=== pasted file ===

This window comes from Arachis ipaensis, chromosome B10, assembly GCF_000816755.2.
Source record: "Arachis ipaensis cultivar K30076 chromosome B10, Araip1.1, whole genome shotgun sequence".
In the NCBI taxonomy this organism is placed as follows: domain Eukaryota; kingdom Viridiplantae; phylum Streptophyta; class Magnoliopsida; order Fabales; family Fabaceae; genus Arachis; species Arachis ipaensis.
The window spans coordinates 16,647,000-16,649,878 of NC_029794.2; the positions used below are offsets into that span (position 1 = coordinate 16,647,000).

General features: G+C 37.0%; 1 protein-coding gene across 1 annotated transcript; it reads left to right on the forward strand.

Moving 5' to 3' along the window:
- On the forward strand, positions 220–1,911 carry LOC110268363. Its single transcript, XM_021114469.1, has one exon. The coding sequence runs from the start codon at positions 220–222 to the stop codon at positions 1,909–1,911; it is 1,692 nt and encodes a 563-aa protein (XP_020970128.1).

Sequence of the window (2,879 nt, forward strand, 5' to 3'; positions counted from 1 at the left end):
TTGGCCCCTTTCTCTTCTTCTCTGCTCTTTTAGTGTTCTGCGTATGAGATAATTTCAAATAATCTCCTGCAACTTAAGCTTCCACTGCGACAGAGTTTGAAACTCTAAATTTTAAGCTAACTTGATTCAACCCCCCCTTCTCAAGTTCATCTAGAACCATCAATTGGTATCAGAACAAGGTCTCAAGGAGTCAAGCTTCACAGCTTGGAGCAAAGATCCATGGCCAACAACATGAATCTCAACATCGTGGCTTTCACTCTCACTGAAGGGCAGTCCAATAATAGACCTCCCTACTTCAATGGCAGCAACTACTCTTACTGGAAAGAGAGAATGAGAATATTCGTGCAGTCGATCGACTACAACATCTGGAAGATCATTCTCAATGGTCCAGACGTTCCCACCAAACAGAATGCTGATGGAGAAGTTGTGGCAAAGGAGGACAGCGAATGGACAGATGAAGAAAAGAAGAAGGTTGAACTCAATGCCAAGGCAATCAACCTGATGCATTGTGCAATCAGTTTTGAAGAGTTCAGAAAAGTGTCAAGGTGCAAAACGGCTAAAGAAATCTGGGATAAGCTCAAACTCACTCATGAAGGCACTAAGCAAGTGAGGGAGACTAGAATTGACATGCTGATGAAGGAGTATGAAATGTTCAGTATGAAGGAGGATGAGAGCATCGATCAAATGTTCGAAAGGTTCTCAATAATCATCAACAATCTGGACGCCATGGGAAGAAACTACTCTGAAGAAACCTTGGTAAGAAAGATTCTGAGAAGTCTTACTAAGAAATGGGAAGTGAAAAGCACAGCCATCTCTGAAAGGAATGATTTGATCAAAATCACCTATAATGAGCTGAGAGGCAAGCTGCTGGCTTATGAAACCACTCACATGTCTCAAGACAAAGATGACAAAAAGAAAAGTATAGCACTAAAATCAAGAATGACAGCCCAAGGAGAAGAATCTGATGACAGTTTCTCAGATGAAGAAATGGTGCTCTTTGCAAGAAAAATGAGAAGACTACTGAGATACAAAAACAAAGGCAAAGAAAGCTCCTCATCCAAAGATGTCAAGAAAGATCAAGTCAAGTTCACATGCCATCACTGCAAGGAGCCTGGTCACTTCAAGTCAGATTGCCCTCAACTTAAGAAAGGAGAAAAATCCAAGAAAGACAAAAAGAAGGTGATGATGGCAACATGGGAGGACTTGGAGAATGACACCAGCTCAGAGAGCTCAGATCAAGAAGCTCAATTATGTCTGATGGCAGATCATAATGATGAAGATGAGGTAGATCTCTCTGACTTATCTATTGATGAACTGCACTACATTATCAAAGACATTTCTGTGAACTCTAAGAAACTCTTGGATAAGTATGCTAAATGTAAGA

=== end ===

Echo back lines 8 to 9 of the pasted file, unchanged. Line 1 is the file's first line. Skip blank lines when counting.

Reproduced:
Sequence of the window (2,879 nt, forward strand, 5' to 3'; positions counted from 1 at the left end):
TTGGCCCCTTTCTCTTCTTCTCTGCTCTTTTAGTGTTCTGCGTATGAGATAATTTCAAATAATCTCCTGCAACTTAAGCTTCCACTGCGACAGAGTTTGAAACTCTAAATTTTAAGCTAACTTGATTCAACCCCCCCTTCTCAAGTTCATCTAGAACCATCAATTGGTATCAGAACAAGGTCTCAAGGAGTCAAGCTTCACAGCTTGGAGCAAAGATCCATGGCCAACAACATGAATCTCAACATCGTGGCTTTCACTCTCACTGAAGGGCAGTCCAATAATAGACCTCCCTACTTCAATGGCAGCAACTACTCTTACTGGAAAGAGAGAATGAGAATATTCGTGCAGTCGATCGACTACAACATCTGGAAGATCATTCTCAATGGTCCAGACGTTCCCACCAAACAGAATGCTGATGGAGAAGTTGTGGCAAAGGAGGACAGCGAATGGACAGATGAAGAAAAGAAGAAGGTTGAACTCAATGCCAAGGCAATCAACCTGATGCATTGTGCAATCAGTTTTGAAGAGTTCAGAAAAGTGTCAAGGTGCAAAACGGCTAAAGAAATCTGGGATAAGCTCAAACTCACTCATGAAGGCACTAAGCAAGTGAGGGAGACTAGAATTGACATGCTGATGAAGGAGTATGAAATGTTCAGTATGAAGGAGGATGAGAGCATCGATCAAATGTTCGAAAGGTTCTCAATAATCATCAACAATCTGGACGCCATGGGAAGAAACTACTCTGAAGAAACCTTGGTAAGAAAGATTCTGAGAAGTCTTACTAAGAAATGGGAAGTGAAAAGCACAGCCATCTCTGAAAGGAATGATTTGATCAAAATCACCTATAATGAGCTGAGAGGCAAGCTGCTGGCTTATGAAACCACTCACATGTCTCAAGACAAAGATGACAAAAAGAAAAGTATAGCACTAAAATCAAGAATGACAGCCCAAGGAGAAGAATCTGATGACAGTTTCTCAGATGAAGAAATGGTGCTCTTTGCAAGAAAAATGAGAAGACTACTGAGATACAAAAACAAAGGCAAAGAAAGCTCCTCATCCAAAGATGTCAAGAAAGATCAAGTCAAGTTCACATGCCATCACTGCAAGGAGCCTGGTCACTTCAAGTCAGATTGCCCTCAACTTAAGAAAGGAGAAAAATCCAAGAAAGACAAAAAGAAGGTGATGATGGCAACATGGGAGGACTTGGAGAATGACACCAGCTCAGAGAGCTCAGATCAAGAAGCTCAATTATGTCTGATGGCAGATCATAATGATGAAGATGAGGTAGATCTCTCTGACTTATCTATTGATGAACTGCACTACATTATCAAAGACATTTCTGTGAACTCTAAGAAACTCTTGGATAAGTATGCTAAATGTAAGA